None of this should surprise anyone. As China grows and pursues its interests, it will bump up against other countries, including Australia, and it will use the full range of policy levers to pursue what it considers to be its interests. It is inevitable that there will be problems, including with Australia.
China and Australia’s interests do not always converge, and we, like our regional neighbours, are learning to live with a China that is learning how to be a major power and is probing and testing its environment, including by using coercion.
This is a slow-moving crisis that will not be settled quickly because it involves the negotiation of the Indo-Pacific strategic order. We can expect more problems across the full spectrum of the relationship, as will other countries in our region. It would be surprising if this were not to be the case.
We need to be clear about how we define our strategic interests. The question for policy is: if we, as all countries do, seek to trade some independence of action for the benefits of a relationship, how should we understand this trade-off. What is the cost and when does it become unsustainable?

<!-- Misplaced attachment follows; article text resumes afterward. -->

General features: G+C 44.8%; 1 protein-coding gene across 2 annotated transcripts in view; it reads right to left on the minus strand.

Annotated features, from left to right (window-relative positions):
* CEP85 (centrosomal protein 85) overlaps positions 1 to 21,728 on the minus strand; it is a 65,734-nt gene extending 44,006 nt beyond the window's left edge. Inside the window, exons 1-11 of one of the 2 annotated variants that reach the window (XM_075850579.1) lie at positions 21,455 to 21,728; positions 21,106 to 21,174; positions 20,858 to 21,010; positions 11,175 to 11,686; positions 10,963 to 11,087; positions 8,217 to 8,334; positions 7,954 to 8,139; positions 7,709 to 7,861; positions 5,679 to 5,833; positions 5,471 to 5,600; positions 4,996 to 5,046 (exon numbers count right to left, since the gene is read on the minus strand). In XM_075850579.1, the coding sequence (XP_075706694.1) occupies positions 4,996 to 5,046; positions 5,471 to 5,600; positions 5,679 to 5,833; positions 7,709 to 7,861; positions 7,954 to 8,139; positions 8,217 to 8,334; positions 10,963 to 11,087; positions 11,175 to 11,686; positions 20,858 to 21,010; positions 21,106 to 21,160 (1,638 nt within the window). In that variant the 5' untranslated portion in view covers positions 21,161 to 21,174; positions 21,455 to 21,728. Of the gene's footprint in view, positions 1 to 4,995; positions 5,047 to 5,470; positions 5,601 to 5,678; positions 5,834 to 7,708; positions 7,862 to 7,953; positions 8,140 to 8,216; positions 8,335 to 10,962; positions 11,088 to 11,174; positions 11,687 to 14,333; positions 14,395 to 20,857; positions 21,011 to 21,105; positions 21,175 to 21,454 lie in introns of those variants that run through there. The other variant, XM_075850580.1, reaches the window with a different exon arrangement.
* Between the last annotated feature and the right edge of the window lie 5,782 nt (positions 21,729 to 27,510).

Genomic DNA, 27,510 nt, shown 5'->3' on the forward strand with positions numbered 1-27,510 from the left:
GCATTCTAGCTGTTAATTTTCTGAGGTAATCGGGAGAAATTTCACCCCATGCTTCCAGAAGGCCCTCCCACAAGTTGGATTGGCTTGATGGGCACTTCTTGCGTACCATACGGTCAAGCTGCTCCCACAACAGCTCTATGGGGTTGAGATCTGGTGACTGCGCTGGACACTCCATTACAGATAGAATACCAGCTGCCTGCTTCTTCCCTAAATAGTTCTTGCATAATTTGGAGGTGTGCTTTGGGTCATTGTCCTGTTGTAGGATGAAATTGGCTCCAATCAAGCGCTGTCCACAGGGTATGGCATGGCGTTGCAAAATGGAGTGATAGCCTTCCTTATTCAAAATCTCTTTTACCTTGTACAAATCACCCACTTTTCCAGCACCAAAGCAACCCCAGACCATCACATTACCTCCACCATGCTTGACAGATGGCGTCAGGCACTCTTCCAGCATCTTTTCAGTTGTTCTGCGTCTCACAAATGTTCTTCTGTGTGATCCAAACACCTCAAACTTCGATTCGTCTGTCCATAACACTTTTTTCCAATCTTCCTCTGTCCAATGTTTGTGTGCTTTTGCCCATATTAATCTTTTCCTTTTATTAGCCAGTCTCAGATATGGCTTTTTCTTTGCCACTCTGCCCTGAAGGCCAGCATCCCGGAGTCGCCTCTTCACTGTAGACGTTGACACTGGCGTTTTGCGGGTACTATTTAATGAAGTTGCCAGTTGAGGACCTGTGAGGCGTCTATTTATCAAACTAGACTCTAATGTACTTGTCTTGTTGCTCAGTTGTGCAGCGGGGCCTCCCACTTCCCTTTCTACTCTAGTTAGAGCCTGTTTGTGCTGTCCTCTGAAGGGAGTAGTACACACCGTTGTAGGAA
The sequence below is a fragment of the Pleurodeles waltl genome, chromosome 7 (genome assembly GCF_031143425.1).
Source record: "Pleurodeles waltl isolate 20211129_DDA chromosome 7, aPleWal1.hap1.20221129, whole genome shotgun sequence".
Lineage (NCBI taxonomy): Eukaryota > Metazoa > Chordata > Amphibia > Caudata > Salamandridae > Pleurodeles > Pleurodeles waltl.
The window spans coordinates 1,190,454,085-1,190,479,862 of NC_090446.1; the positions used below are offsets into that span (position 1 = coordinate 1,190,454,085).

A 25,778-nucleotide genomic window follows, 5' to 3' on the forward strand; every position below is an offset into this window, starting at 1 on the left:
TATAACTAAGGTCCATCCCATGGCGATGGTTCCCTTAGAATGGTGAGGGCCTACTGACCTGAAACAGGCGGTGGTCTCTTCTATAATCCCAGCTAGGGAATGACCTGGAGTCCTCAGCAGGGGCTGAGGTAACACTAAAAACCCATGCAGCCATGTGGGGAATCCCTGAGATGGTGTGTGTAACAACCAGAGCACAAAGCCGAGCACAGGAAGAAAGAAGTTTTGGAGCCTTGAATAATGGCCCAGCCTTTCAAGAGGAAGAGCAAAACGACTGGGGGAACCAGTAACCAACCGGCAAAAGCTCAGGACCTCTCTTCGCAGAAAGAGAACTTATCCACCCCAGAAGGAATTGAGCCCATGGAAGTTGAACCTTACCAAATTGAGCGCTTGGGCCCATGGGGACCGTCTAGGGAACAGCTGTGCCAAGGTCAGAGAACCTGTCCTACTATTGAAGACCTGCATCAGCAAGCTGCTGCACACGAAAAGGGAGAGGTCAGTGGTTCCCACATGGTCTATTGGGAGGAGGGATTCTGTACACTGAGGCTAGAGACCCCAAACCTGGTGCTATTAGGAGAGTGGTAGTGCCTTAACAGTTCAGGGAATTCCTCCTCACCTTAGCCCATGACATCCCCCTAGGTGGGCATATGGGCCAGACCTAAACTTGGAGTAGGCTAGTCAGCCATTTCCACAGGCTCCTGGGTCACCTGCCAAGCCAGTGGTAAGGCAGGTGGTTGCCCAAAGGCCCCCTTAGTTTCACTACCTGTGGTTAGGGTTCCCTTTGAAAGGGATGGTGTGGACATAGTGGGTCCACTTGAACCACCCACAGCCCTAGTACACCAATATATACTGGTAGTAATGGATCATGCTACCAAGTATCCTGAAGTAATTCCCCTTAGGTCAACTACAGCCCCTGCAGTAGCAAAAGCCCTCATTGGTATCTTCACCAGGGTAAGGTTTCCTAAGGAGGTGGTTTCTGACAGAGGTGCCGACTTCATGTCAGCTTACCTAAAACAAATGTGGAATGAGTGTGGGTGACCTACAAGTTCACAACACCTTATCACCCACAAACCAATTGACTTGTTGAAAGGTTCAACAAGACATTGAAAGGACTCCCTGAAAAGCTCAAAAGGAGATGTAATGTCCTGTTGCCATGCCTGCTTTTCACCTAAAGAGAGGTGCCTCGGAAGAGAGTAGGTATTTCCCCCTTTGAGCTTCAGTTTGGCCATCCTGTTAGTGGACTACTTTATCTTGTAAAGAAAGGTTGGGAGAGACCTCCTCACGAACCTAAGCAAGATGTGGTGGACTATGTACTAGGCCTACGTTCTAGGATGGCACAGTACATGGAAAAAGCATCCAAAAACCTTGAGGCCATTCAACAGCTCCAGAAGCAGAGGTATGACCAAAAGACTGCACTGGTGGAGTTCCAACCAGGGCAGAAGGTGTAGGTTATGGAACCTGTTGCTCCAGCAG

Some countries will be asking this question as the real costs of the Belt and Road initiative emerge.
In the current environment, building defence capability becomes strategically important It creates strategic space by signalling a capacity and willingness to defend ourselves and to assert our national interests through the exercise of hard power, if necessary.
China is a state with very different values to those we hold important Part of our ability to make our best contribution to the larger Indo-Pacific community rests on the foundation of our sense of our Australian identity, and to be able to express this with confidence in word and action. We should expect problems and we should be confident in our ability to manage them within the framework of our national interests. We should invest in diplomacy because it is one of the most important ways in which we manage our participation in the Indo-Pacific community. Diplomacy is critical to managing what can be managed and to understanding what cannot With the rise of China and the emergence of an Indo-Pacific community, we are seeing the birth of a new strategic order. We are seeing experimentation by China in its regional relationships as it seeks to strengthen its position and perhaps set the terms by which this emerging order functions. The challenge for Australia is to understand how we can participate effectively in this community. We need to be very clear-eyed about who we are and what we stand for. We need to support our interests - and demonstrate that we wish to defend them, particularly through strengthened diplomacy and a robust defence capability.
Brendan Sargeant is an honorary professor at the Strategic and Defence Studies Centre, Australian National University.
This article originaly appeared in the Australian Financial Review on 4 June 2018